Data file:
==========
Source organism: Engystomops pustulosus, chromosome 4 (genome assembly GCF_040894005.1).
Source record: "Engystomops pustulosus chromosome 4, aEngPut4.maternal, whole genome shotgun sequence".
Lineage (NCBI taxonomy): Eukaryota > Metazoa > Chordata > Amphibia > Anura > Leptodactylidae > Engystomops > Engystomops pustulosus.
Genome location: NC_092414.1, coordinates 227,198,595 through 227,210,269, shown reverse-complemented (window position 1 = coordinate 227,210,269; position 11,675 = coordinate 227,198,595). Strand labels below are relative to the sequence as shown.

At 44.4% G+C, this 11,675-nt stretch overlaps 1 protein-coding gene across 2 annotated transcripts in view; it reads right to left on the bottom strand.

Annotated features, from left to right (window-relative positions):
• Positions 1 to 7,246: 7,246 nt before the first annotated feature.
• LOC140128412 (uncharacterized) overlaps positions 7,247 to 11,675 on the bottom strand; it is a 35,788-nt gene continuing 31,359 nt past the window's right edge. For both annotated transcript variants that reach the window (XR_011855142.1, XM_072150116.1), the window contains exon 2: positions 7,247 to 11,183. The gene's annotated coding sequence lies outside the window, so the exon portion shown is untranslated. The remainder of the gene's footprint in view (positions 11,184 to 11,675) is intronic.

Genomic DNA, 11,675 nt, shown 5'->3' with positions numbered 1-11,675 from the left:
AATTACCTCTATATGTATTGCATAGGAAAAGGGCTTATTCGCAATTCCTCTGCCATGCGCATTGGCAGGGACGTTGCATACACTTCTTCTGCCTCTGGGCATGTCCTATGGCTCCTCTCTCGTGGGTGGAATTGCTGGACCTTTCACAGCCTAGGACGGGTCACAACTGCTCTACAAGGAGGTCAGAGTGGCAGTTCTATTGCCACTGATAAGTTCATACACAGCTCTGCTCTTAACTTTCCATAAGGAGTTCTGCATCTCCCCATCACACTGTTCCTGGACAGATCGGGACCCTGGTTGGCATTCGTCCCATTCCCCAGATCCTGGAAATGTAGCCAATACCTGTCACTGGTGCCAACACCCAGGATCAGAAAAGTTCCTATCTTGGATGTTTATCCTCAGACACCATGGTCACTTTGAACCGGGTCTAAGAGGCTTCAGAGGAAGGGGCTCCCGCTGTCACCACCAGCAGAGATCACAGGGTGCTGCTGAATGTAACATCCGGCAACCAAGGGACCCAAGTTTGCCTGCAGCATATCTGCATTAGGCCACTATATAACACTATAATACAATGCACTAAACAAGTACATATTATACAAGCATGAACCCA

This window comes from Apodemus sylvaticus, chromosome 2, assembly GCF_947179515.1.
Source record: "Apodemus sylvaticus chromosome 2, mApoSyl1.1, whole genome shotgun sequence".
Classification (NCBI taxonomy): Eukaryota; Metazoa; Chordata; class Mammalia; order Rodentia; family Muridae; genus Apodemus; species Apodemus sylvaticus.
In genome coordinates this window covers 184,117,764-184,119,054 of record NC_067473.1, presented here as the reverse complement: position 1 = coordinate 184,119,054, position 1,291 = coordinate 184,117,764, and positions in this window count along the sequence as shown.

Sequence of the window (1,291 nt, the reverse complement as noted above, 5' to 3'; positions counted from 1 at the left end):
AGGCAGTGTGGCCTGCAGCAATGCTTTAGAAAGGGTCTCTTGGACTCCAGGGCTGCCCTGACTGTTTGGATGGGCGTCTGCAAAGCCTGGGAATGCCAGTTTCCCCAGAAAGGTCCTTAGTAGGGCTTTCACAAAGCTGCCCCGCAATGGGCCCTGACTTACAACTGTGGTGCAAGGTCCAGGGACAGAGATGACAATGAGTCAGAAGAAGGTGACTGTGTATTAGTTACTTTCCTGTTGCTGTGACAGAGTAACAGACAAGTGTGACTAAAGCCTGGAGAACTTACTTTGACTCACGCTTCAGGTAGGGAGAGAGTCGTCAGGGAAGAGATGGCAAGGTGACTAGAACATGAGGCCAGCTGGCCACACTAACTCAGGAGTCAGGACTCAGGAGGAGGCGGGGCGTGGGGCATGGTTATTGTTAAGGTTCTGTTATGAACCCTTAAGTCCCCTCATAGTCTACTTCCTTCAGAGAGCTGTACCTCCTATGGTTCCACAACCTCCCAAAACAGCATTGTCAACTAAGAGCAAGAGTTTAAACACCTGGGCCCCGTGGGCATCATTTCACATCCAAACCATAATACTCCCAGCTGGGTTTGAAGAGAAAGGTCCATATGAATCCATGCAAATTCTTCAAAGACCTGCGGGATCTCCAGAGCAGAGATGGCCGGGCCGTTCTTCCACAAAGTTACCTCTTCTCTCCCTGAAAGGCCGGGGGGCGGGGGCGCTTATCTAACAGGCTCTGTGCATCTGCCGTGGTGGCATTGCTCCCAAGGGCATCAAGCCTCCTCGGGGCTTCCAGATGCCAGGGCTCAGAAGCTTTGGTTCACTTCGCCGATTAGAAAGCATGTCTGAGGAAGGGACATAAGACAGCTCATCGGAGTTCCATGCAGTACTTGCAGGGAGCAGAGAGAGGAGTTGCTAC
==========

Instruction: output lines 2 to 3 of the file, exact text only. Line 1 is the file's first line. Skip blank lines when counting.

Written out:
Source record: "Engystomops pustulosus chromosome 4, aEngPut4.maternal, whole genome shotgun sequence".
Lineage (NCBI taxonomy): Eukaryota > Metazoa > Chordata > Amphibia > Anura > Leptodactylidae > Engystomops > Engystomops pustulosus.